Change to Color

by prtkahn

Created 04/04/13

Edit List

I thought it would be fun to see how many great directors with established careers in black-and-white had their first efforts in color represented in the Collection (turns out it's quite a few).

  • Although these movies are listed in roughly chronological order, with the four I haven't yet seen down at the bottom, this one's tops merely because I love the work of Ozu-san. His warm palette is already on full display in this first polychrome film of his; now we can see his trademark red teapot in all the richness of its hue.

  • Not Michael Powell's first solo color film, but it is the first color picture he co-directed. Surely it prepared him to tackle the challenges and possibilities of Colonel Blimp a few years later.

  • While this first color effort of Lubitsch's might have worked just as well in black-and-white, one wouldn't want to see Don Ameche and Gene Tierney here in any other way but gorgeous Technicolor.

  • Cited by Scorsese (along with Powell & Pressburger's The Red Shoes) as one of the two most beautifully shot films in Technicolor--and it's not hard to see why.

  • The bland, nearly-monochromatic color scheme of the Arpels' home stands in marked contrast with the riot of hues seen in the old town nearby, but here even the plastic hose produced by M. Arpel's factory and the modern automobiles are rich with color.

  • Admittedly, this was only the third feature Godard made, so one can hardly say that his career was as established as most of these other filmmakers, but who wouldn't want to see Anna Karina in full-throated color?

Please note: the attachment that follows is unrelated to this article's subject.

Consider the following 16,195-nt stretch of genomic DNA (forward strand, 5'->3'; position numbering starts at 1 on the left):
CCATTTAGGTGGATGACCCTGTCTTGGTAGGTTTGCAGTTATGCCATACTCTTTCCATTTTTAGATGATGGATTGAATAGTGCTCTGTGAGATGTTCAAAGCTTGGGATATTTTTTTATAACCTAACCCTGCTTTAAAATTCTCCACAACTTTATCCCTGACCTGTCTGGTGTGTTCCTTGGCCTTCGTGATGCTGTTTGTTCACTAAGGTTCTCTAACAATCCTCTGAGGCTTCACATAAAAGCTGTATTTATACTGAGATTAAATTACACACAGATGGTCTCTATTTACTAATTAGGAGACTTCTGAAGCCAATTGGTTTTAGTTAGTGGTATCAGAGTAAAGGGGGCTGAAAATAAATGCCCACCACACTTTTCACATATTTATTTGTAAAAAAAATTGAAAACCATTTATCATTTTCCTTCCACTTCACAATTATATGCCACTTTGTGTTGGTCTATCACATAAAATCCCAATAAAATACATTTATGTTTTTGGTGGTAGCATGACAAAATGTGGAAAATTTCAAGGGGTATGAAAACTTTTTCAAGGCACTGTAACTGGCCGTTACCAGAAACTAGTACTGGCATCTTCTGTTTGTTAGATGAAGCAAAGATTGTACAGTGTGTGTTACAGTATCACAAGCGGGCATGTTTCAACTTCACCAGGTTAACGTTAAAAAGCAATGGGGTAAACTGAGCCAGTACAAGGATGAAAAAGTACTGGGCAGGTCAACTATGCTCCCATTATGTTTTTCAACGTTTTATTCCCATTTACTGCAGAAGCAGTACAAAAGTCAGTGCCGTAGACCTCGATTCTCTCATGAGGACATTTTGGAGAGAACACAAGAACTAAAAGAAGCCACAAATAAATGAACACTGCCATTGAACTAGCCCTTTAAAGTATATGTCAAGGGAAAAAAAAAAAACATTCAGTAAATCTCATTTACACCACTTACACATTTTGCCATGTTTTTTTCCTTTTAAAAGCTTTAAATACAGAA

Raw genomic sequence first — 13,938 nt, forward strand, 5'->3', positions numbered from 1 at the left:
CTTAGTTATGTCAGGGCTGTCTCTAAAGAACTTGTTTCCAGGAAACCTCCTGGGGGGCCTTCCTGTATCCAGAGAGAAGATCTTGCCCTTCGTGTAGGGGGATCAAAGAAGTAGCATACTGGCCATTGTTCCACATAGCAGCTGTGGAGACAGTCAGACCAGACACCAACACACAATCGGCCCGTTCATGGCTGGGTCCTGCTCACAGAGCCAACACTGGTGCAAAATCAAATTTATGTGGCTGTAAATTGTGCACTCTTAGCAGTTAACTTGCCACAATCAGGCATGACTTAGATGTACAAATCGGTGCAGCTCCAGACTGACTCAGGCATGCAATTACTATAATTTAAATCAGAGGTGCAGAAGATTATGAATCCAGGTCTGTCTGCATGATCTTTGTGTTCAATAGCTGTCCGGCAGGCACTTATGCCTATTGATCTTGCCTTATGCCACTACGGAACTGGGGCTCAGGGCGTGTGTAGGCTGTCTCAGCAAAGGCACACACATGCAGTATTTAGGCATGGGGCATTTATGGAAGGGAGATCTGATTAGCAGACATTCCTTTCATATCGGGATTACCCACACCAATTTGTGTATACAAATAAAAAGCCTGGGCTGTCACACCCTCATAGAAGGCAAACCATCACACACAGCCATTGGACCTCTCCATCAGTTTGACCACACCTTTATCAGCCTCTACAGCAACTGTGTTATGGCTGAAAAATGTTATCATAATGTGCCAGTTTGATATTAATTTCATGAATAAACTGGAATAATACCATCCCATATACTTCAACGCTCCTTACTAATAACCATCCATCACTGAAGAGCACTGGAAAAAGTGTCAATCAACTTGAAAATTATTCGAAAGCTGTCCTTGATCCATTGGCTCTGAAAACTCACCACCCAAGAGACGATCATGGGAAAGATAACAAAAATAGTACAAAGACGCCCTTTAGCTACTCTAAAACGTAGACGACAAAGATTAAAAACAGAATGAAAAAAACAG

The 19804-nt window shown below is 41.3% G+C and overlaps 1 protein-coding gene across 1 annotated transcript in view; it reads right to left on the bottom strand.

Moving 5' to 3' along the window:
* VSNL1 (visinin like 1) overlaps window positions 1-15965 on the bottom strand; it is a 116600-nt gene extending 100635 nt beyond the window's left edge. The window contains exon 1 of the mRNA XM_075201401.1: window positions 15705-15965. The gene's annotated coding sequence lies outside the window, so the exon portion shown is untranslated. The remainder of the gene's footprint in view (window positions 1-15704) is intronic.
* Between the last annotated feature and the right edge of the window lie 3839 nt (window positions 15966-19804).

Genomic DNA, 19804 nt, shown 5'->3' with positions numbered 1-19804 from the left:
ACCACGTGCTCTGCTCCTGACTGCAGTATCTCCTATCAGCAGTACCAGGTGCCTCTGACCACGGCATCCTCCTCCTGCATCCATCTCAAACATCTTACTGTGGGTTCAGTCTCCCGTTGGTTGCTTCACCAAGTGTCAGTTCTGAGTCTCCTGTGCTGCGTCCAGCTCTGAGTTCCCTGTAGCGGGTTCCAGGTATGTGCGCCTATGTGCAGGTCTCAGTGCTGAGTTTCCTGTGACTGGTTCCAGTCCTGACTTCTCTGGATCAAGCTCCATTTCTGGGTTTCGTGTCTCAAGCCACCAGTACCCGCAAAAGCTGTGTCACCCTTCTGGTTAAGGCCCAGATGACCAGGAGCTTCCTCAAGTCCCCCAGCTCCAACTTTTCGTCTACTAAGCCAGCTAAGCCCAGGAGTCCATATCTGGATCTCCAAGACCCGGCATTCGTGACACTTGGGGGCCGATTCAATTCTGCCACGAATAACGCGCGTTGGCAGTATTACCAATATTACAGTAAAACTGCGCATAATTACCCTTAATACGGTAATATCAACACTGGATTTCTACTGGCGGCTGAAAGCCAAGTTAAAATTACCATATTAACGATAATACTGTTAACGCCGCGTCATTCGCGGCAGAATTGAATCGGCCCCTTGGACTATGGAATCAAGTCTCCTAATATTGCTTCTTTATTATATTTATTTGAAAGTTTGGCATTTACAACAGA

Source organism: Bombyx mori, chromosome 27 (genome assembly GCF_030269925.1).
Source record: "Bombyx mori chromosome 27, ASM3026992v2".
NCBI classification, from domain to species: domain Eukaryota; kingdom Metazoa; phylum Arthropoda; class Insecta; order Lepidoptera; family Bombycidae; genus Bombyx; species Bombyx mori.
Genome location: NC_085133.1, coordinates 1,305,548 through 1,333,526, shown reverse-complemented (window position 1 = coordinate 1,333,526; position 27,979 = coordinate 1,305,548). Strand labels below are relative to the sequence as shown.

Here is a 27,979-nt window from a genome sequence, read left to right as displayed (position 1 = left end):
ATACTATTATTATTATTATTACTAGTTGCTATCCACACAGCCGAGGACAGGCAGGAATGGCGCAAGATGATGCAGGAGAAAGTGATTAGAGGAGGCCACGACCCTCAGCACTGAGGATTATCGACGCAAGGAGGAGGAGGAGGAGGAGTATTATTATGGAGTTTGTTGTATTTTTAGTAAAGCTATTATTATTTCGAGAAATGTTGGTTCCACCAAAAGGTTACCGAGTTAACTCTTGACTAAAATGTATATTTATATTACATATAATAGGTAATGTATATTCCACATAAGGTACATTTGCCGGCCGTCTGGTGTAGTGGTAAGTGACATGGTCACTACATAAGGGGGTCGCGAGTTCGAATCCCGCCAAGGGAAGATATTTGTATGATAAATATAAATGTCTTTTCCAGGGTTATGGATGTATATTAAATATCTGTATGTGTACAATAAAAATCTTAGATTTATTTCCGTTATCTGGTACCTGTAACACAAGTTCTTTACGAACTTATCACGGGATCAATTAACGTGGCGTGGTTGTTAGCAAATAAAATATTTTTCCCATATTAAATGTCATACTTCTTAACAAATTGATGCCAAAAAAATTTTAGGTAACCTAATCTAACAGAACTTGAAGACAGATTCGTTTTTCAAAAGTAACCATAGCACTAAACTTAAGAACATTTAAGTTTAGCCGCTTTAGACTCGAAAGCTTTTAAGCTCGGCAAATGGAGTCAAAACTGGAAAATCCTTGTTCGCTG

• It's interesting to see how so many of the directors playing with color for the first time privileged red above other shades. Here, Fellini uses it to excellent psychedelic effect as he explores the psyche of Juliet, played superbly by his wife Giulietta Masina.

  • The way in which Antonioni colored apples and trees in this film in order to fully realize his artistic vision is simply awe-inspiring; the blues, grays, and reds linger with you.

  • The maestro of surrealism took to color like a duck to water--and how good Catherine Deneuve's icy blonde beauty and porcelain skin come across in this film.

  • Once again, the color red is itself nearly a character in the film, as Bergman proves that his Scandinavian cinema of existential themes can be rendered otherwise than merely black-and-white. (It's hard to believe that he waited until 1972 to explore the possibilities inherent in the medium.)

  • I've yet to see Kurosawa's initial foray into color cinematography, but will make it a priority.

  • After having seen Blithe Spirit, I look forward to seeing this film, Lean's first in Technicolor.

  • Yet another entry here I haven't yet had the pleasure of viewing...*sigh*.

  • I've been meaning to see this one, but after having watched The Leopard, I'm sure Visconti's first color film will be just as ravishing.


  • By prtkahn
    April 05, 2013
    02:48 AM

    If I made any errors in describing particular films as their director's first in color, please feel free to correct me; some I'm quite certain about, while others were "best guesses."
  • By Manny
    May 04, 2013
    11:44 PM

    Great list! I love " A Woman is a Woman". I still have to see a lot of the movies on this list. I better get on that!
  • By HarryZulu
    June 07, 2013
    01:20 PM

    Great list!! I think Hitchcock's first color, Rope, is interesting as well.
  • By fran_kie
    June 11, 2013
    10:50 AM

    very good idea for a list. thx for posting
  • By prtkahn
    July 13, 2013
    09:35 PM

    Thanks for all the feedback--corrections included!--that everyone's left on the list. You've given me some great titles to add to my list of films to watch.
  • By Eric Levy
    July 05, 2014
    07:50 AM

    What a great list! An addition: Excepting his negligible early short THE SEAFARERS, SPARTACUS was Kubrick's first color film.
  • By Ozuphile
    January 12, 2015
    12:34 PM